Several additional behavioral strategies used in weight loss studies may be implemented in fitness video games, such as reinforcement and social integration. Reinforcement is a key feature of video games that is also used in fitness video games. These games may include in-game and/or console-based rewards. In-game rewards typically are virtual badges of some kind that are achieved by reaching preset goals. These badges may also be tied to unlocking new parts of the game, such as new environments, music, or exercises. Console-based rewards are also virtual badges, but these are tied to an individual’s online account and are visible to others on online game services. In addition to serving as rewards and indicators of progress, these virtual badges (called achievements on Xbox Live and trophies on PlayStation Network) also indicate group affiliations and individual status by displaying to others what games individuals play and how they play them. It has been hypothesized that virtual badges may be more motivating when they serve these additional social purposes [, ], and thus console-based rewards should be considered separately from in-game awards.
Other methods of integrating social support and influence may also affect physical activity and weight loss behaviors. Social support from family, friends, and other participants is often a feature of in-person and Internet-mediated programming. Social play is also one of the major uses and gratifications of video game play . Generalized social integration may include leaderboards or asynchronous multiplayer play (eg, trying to beat a previous high score). Synchronous multiplayer features allow players to cooperatively or competitively play with one another at the same time either in-person or over the Internet. Because feelings of relatedness to others are central to intrinsic motivation (the desire to engage in a behavior for its own sake in the absence of external pressures/rewards) [ ], more social play options may produce greater adherence to use of the game.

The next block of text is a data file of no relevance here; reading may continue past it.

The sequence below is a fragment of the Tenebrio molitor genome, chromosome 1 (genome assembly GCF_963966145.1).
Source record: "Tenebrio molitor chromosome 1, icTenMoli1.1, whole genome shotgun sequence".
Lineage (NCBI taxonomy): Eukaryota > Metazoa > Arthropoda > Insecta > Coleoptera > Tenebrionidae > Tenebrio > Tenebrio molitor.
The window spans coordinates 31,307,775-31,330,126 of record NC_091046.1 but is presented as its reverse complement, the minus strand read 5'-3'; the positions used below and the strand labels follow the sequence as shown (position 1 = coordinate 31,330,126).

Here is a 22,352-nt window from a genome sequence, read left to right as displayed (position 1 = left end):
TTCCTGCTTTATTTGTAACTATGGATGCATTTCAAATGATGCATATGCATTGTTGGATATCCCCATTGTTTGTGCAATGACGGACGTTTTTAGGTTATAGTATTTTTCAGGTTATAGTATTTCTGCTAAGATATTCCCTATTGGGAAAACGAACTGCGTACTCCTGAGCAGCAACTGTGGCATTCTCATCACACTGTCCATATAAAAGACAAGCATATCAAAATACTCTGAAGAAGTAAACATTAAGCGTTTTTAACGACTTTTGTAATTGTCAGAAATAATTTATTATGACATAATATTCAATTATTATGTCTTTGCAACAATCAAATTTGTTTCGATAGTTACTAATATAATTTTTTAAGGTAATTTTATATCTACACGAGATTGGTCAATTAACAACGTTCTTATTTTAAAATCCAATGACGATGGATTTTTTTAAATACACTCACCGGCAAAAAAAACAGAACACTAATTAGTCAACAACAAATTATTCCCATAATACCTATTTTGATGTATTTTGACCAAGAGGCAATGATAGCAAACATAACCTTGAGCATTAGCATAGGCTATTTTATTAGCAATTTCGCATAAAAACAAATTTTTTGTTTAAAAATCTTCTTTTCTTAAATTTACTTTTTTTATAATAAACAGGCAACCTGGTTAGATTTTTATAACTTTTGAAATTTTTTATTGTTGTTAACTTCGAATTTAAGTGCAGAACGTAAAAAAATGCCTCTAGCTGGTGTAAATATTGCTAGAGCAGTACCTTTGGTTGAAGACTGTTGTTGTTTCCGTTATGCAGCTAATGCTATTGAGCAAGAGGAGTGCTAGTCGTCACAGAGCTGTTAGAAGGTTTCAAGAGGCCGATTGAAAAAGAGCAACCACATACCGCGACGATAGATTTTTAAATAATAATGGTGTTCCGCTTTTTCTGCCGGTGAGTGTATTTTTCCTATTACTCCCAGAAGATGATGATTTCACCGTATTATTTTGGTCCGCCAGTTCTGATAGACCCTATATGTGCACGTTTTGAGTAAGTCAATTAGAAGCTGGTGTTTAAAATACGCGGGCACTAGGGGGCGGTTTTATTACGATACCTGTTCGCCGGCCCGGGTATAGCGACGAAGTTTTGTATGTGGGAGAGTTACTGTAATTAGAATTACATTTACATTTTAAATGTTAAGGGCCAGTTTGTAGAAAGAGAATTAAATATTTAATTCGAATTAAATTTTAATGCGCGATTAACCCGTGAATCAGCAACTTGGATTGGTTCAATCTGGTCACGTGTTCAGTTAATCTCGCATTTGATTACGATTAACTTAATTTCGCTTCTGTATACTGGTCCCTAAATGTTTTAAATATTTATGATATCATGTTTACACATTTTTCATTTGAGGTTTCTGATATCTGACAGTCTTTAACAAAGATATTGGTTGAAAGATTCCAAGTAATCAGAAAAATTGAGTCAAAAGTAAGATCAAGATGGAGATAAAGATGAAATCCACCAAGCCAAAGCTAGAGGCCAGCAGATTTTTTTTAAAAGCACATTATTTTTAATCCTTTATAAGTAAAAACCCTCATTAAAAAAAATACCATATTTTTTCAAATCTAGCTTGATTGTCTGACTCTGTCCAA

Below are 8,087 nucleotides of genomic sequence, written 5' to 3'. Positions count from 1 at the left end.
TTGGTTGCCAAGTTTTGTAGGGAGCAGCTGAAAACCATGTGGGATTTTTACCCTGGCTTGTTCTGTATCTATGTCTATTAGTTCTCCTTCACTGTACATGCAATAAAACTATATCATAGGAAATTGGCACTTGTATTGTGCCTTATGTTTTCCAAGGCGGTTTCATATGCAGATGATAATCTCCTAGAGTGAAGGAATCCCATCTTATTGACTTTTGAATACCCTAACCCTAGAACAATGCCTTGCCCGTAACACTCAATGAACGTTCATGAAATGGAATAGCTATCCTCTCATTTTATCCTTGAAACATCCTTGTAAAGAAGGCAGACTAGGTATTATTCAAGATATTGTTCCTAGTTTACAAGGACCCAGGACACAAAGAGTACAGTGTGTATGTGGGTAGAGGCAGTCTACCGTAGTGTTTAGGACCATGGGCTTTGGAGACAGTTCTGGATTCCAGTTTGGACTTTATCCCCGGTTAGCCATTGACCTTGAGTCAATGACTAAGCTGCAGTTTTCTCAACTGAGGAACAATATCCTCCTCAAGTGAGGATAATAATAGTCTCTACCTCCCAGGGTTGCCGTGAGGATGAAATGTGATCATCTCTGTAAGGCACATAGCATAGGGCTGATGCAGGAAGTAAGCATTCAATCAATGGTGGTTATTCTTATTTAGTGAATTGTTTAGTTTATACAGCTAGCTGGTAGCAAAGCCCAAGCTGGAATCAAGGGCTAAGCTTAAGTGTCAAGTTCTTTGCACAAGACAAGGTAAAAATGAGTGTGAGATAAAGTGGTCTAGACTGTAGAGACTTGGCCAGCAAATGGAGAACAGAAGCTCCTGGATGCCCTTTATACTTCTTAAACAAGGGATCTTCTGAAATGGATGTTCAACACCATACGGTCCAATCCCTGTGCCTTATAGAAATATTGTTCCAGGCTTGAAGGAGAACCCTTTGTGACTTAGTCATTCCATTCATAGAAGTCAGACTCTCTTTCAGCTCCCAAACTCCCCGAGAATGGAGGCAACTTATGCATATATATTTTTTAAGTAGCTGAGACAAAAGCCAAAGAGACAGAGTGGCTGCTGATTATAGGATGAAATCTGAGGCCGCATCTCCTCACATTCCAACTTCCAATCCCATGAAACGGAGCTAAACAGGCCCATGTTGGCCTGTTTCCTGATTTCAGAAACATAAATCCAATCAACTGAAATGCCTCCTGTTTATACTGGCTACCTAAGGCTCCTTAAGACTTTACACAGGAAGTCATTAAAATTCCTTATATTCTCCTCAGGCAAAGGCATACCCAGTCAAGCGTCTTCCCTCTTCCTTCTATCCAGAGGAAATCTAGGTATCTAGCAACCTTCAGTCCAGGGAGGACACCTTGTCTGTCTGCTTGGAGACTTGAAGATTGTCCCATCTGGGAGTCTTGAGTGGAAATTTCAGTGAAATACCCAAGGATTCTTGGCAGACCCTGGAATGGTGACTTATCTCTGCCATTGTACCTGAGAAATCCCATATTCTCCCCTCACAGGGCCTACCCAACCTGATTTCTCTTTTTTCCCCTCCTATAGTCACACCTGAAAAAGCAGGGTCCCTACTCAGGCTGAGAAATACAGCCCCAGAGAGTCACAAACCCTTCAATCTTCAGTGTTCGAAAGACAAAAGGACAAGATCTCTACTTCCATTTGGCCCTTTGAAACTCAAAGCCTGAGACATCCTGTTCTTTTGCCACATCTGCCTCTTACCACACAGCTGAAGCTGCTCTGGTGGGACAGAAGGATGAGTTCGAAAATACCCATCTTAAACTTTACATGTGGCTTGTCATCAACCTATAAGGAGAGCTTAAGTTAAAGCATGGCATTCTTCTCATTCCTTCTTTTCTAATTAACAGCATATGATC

Behavioral Strategies and Active Video Games
Though we are unaware of any studies of behavioral strategies in commercially available video games, these strategies have been used in technology-enhanced interventions using activity monitors, PDAs, and mobile phones. Some activity monitoring systems provide detailed graphs and leaderboards to show progress over time and in comparison to others (eg, BodyMedia, FitBit). Several studies have found that technology-enhanced self-monitoring produces greater adherence and thus greater intervention effects when compared to traditional paper self-monitoring [- ]. Thus, more than simply encouraging greater energy expenditure during screen time, fitness video games hold the potential for intervening on intermediate psychosocial variables that affect weight. There is a need for a better understanding of the prevalence of game tools incorporating these strategies.
The purpose of this study was to characterize currently available fitness games based on the prevalence of interactive tools using behavioral strategies from successful weight loss interventions. A secondary goal was to compare behavioral tools across two different types of consoles—those that use camera-based controllers and those that use handheld controllers. We hypothesized that games for the camera-based consoles would include more behavioral strategies than those available for a handheld controller-based console. Camera-based controls may allow for the use of more types of strategies because they can measure player movement more precisely and provide video feedback.
Console and Controller Descriptions
The three major home consoles for video game play (as of August, 2012) are the Microsoft Xbox 360, Nintendo Wii, and Sony PlayStation 3. Each console uses a different method of evaluating player movement during play of fitness video games.
The Xbox 360 uses its Kinect peripheral, which is a camera that analyzes body movement with no need for handheld controllers. Because the Kinect is camera-based, it allows for still pictures and videos to be used by game software. Real-time video of player movement can be shown on the screen and integrated into game scenes.
The Wii uses two handheld controllers (Wiimote and Nunchuk) and a balance board to evaluate player movement. Different games use different combinations and configurations of these three controllers to measure arm, leg, and body movement. The balance board can detect shifts in weight, allowing it to be used for weigh-ins as well.
The PlayStation 3 uses the PlayStation Eye and Move peripheral devices. The Eye is a camera, and the Move controllers are similar to Wiimotes. Thus, this system is a hybrid of the two mentioned above. Still pictures and videos can appear on screen, and the player also holds a tangible controller.